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Pediatric AIDS clinic reports success

Yale Medicine Magazine, 2009 - Spring


Drug protocols and other measures prevent HIV-positive births in New Haven for more than 12 years.

Born HIV-positive, for 20 years “John” relied on the Yale Pediatric AIDS Clinic to keep him healthy. That meant visits every three months and treatment that was literally hard to swallow. But John says he “loved every minute” of his time at the clinic because he could rely on the staff, even when the problem was not medical. For example, the clinic helped him find housing as a teen when his mother left the state.

Now a junior at Southern Connecticut State University, he is making plans for graduate school. He calls to let everyone at the clinic know what’s going on in his life, but he gets his HIV care at an adult clinic, where he is likely to visit three times a year. Increasingly sophisticated blood testing lets doctors fine-tune his medications to prevent resistance to antiretrovirals.

As patients like John transition into adult care, few new cases replace them. No woman known to be HIV-positive has passed on the virus to her baby in New Haven since 1996. The protocols for preventing mother-to-child transmission are so effective that the only HIV-positive infants delivered in the city over the past 13 years were born to mothers who had not been not diagnosed themselves.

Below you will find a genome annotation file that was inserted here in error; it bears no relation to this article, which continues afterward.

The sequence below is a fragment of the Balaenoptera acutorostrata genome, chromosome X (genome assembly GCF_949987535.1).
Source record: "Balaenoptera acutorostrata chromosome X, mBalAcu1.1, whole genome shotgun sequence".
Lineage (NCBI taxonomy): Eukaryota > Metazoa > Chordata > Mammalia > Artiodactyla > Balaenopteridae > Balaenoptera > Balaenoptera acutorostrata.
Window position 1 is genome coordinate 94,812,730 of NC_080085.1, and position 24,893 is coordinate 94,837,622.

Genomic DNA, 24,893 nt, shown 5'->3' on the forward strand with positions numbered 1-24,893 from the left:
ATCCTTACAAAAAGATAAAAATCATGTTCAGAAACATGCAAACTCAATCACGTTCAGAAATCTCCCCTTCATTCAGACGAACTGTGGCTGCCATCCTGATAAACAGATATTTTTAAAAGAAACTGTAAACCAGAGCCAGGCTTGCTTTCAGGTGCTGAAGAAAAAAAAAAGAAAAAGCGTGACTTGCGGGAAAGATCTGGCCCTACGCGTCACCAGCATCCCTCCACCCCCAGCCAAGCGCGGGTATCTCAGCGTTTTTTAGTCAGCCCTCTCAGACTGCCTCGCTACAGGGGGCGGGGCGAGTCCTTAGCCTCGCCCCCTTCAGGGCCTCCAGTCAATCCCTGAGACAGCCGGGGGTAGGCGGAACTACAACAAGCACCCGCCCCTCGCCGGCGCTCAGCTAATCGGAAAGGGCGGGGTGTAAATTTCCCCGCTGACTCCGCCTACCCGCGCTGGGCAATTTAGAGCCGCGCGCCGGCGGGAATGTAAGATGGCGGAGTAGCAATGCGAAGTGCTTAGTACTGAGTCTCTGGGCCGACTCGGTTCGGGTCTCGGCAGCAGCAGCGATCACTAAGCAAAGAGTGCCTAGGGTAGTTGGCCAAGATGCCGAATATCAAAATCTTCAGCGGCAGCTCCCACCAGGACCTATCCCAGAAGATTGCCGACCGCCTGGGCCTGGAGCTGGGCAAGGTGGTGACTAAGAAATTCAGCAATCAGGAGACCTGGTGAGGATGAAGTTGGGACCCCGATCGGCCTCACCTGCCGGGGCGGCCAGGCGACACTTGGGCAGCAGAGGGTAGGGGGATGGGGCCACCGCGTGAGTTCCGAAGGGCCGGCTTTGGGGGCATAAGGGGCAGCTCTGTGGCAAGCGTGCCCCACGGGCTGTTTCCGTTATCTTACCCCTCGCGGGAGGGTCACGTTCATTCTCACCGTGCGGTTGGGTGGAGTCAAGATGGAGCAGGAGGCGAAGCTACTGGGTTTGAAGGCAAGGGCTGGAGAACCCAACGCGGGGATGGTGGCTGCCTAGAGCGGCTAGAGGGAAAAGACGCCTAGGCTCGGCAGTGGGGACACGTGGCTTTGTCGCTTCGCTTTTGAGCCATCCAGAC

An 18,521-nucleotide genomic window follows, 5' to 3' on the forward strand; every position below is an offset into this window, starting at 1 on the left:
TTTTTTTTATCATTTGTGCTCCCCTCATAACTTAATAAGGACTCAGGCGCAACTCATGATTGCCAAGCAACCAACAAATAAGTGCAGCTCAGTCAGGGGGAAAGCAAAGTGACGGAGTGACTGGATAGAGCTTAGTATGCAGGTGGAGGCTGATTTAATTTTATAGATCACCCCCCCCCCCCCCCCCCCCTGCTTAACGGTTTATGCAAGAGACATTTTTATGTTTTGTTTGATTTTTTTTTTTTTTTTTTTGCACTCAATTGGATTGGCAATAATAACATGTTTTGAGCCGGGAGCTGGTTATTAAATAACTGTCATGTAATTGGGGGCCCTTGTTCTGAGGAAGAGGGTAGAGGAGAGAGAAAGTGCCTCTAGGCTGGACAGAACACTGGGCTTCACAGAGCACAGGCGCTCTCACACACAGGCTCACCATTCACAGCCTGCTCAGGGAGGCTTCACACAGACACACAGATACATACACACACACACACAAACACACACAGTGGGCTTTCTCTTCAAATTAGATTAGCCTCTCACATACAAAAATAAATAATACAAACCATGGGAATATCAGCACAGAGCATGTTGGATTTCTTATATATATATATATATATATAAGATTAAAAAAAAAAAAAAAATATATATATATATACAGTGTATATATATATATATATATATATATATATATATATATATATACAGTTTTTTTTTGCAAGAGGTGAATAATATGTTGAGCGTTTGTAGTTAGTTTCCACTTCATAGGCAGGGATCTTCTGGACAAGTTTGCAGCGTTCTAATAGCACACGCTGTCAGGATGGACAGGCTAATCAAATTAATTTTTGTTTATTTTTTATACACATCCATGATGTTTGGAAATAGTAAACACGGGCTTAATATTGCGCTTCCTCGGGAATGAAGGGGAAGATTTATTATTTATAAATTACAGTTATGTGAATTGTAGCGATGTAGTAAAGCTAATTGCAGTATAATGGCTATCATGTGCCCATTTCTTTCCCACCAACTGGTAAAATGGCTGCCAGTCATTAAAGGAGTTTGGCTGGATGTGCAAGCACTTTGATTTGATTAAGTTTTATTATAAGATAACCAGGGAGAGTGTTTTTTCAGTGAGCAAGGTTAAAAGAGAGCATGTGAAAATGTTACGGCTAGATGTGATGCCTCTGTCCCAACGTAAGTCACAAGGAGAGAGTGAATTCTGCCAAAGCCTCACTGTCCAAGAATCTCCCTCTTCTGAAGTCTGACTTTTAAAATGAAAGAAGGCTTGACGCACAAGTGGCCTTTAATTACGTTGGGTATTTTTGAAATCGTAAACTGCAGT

“We have literally been putting ourselves out of work,” said Warren A. Andiman, M.D., FW ’76, professor of pediatrics and epidemiology and public health, and medical director of the Pediatric AIDS Program. An infectious disease specialist, Andiman began caring for HIV-positive infants in 1982. In the first few years, his young patients died protracted and miserable deaths, often by age 6. “There’s no way to describe what it was like,” he said.

Today mother-to-child transmission is a rarity in the developed world. Nationwide, the rate is less than 2 percent, which Andiman attributes to “will and money.”

Widespread HIV testing allows doctors to identify women who may pass the virus on to their babies. Any HIV-positive pregnant woman in the area gets referred to Yale’s High-Risk Maternity Program or a parallel program at the Hospital of St. Raphael, both of which work closely with the Pediatric AIDS Program. Such measures as giving mothers antiretrovirals during the pregnancy and administering AZT to mothers during labor and to newborns have proven successful, along with, in certain circumstances, performing caesarean sections and discouraging breast feeding.

Connecticut mandates that every pregnant woman be offered HIV testing twice. She can be offered testing again during labor. If she refuses, a newborn can be tested over her objections. In practice, almost all the mothers welcome testing.

During an HIV-positive woman’s pregnancy, older children or sex partners may be diagnosed and get treatment. The woman will be connected with the adult AIDS clinic and social workers will address a wide range of practical and emotional issues. “It’s a sort of seminal period, a moment when all kinds of worthwhile stuff can happen,” said Andiman.

So much good stuff has happened at the Pediatric AIDS Clinic that Andiman expects it to close in the next couple of years. The few remaining patients can be transitioned to the Pediatric Infectious Disease Clinic. “AIDS is an infectious disease just like many other infectious diseases,” Andiman said.

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